Social Security is a Fiscal Cliff that no One Wants to Discuss

The idea of creating a supplemental retirement system called “social security” sounded like a good idea when president Franklin Delano Roosevelt signed the Social Security Act into law August 14, 1935. With the Great Depression a recent memory, selling security to the American people was easy. Each month, the federal government would take a small percentage of money from an employee’s paycheck. The employee’s employer would also be required to “contribute” (under duress) an equal percentage. At retirement, any person who paid into the system would get a monthly check from the Social Security Administration.

Payments of monthly benefits began in January 1940, just five years after the program was implemented. On January 31, 1940, the first monthly check was issued to a retired legal secretary, Ida May Fuller, of Ludlow, Vermont. She received a check for $22.54 (Hardy, xxiii). Fuller continued to receive benefits until she died in January 1975 at the age of 100. During her 35 years as a beneficiary, she received more than $22,000. For Fuller, Social Security turned out to be a great investment since her total “contribution” to the program was only $22.00.

How did the Social Security Act pass constitutional muster given the “reserve clause” of the Tenth Amendment? Powers not specifically granted to the federal government are reserved for the States or the people. The SSA was a expansion of federal powers outside the granted powers of the Constitution. The Constitution did not specifically mention the operation of a social insurance system as a power granted to the federal government. Justification for a federal social insurance program was seen in the “general welfare” clause of the Constitution. Since the program was designed for the public good, therefore, it was considered constitutional. The argument is weak. Under such a broad definition of “general welfare,” almost anything could be justified. James Madison, the primary architect of the Constitution, contended that “general welfare” was defined in the body of the Constitution. This meant that the federal government could only expend money for purposes specifically enumerated in the Constitution.

Article I, section 8 defines the limits of “the general welfare” with a list of 17 items, none of which includes the institution of a national retirement program implemented and enforced by the federal government.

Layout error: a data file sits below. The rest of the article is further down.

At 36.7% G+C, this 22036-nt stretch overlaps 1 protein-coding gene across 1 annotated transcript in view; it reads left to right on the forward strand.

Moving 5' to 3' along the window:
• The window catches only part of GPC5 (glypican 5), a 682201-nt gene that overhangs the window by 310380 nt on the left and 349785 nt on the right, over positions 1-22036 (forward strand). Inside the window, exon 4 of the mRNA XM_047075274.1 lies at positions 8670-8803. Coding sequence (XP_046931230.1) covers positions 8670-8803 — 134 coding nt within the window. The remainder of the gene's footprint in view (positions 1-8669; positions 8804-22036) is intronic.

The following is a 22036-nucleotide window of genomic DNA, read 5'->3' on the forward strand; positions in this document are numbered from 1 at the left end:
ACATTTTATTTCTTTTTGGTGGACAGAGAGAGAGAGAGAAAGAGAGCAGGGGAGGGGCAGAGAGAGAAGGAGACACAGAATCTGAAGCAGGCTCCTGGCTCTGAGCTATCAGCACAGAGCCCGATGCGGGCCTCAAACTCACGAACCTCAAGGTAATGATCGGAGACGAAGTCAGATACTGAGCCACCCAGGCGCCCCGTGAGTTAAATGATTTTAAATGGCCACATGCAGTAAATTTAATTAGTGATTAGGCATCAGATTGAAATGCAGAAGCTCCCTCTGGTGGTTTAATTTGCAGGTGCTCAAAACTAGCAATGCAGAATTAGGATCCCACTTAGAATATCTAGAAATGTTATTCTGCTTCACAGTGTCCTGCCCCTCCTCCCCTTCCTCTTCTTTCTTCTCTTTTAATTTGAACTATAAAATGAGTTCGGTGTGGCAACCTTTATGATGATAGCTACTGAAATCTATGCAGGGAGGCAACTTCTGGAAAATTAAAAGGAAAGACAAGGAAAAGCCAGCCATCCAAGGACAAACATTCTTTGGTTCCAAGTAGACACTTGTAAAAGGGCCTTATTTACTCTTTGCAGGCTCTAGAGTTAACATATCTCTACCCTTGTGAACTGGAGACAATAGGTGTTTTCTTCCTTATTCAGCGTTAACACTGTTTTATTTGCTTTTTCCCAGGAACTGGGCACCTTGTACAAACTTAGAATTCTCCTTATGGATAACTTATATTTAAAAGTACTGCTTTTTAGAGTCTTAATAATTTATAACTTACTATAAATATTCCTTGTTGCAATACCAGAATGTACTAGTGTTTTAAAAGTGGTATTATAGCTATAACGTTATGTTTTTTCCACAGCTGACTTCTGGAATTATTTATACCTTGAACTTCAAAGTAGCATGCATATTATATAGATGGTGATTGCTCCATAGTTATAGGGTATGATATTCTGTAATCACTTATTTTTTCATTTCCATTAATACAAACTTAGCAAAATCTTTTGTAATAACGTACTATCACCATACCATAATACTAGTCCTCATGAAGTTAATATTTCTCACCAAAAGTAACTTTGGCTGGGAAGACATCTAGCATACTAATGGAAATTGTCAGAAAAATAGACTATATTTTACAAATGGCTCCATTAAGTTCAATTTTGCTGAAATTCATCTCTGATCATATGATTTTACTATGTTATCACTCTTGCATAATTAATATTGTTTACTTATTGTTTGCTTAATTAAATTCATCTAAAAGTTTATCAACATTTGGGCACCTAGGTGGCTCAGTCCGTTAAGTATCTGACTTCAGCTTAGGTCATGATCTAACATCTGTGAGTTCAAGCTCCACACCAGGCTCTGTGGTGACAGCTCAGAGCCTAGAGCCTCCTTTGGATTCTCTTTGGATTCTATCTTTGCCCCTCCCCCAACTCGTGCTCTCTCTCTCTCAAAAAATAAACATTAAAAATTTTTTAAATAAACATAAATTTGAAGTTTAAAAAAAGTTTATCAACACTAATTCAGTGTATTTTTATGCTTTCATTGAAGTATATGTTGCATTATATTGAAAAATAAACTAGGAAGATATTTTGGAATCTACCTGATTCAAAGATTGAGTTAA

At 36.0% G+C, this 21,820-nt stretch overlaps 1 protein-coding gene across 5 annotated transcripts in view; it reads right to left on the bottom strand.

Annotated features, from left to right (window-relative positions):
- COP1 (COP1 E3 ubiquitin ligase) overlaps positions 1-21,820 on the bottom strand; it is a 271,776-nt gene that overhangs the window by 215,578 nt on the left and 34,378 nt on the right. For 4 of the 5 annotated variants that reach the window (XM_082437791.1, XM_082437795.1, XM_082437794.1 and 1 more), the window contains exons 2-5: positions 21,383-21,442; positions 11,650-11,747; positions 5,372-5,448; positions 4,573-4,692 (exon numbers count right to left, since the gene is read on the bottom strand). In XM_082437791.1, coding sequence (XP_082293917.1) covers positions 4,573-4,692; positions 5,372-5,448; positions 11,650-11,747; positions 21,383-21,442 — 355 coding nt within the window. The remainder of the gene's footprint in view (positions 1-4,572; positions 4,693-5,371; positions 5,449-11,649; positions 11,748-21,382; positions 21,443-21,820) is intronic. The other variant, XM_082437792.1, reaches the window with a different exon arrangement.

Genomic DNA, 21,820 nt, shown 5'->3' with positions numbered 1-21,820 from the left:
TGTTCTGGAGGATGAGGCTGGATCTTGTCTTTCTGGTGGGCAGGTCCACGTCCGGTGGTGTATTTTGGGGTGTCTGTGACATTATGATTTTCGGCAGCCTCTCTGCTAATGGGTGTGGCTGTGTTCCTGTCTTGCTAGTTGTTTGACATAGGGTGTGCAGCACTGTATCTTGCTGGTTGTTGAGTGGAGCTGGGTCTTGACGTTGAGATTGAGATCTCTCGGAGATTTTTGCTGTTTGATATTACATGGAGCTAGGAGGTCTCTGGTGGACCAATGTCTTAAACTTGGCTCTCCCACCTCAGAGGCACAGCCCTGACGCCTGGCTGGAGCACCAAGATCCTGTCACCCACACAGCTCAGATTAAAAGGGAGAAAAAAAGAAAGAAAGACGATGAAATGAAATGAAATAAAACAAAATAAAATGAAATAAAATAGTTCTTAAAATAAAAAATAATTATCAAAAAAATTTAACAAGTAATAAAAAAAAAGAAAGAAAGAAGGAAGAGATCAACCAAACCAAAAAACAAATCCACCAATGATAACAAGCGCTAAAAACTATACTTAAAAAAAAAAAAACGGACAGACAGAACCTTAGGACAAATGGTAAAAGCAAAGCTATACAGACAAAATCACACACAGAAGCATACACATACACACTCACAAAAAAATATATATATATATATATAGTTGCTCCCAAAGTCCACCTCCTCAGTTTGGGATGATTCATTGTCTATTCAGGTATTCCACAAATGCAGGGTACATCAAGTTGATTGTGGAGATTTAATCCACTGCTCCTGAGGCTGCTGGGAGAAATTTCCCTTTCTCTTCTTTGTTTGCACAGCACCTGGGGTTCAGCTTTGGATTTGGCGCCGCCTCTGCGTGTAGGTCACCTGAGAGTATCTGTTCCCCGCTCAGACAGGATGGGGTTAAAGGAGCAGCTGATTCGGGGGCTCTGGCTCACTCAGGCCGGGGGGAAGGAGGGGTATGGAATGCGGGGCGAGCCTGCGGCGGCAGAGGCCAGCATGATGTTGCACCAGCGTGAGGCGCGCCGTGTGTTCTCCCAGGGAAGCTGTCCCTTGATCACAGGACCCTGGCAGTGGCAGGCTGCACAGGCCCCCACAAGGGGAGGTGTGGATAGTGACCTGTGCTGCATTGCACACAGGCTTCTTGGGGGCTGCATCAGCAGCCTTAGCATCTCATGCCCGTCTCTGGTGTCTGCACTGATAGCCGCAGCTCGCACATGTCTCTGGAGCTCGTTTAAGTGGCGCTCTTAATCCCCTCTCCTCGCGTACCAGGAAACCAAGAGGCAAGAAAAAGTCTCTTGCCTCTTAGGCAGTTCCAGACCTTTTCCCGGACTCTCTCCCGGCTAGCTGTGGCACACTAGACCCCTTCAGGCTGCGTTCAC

Miss Fuller’s windfall is Social Security’s inherent problem. In 1935, the highest amount an employee had to pay was one percent of $3,000. The employer’s portion was also one percent of the first $3000 of wages for a total of $60 per year. Today, an employee and employer each pay 6.2 percent of Social Security taxes up to around $110,000. That’s more than $12,000 per year. Even with the increase in rates and the elevation of the top rate, Social Security keeps having fiscal problems. The problem was given a quick fix in the early 1980s. In order to raise revenue for future recipients, Congress revised the law and brought more people into the system.

How did such good intentions go astray? When Social Security was first implemented, it functioned as a compulsory savings program. What you paid in, you got out plus interest. But in 1939, Congress “began to abandon the fully-funded method of financing it had adopted in 1935 and embraced the concept of pay-as-you-go financing” that would use “current taxes to pay current benefits.” ((Peter J. Ferrara, Social Security: The Inherent Contradiction (San Francisco: Cato Institute, 1980), 28.))

Put simply, the money that is currently paid into the Social Security System pays for current beneficiaries. There is no trust fund, or as Al Gore stated repeatedly in his debate with George W. Bush in the 2000 election, a “lock box,” simply deferred IOUs to be paid for by revenue collected by younger workers. In 1950, there were sixteen people paying into the system for every one person receiving retirement benefits. We’re getting to the point where soon there will only be two people paying in for every one person drawing a check.

What will happen when the people who are not saving for retirement finally retire and hope to live off of Social Security? Will younger workers rebel at having to pay 20 percent or more of their income to fund the bankrupt system.

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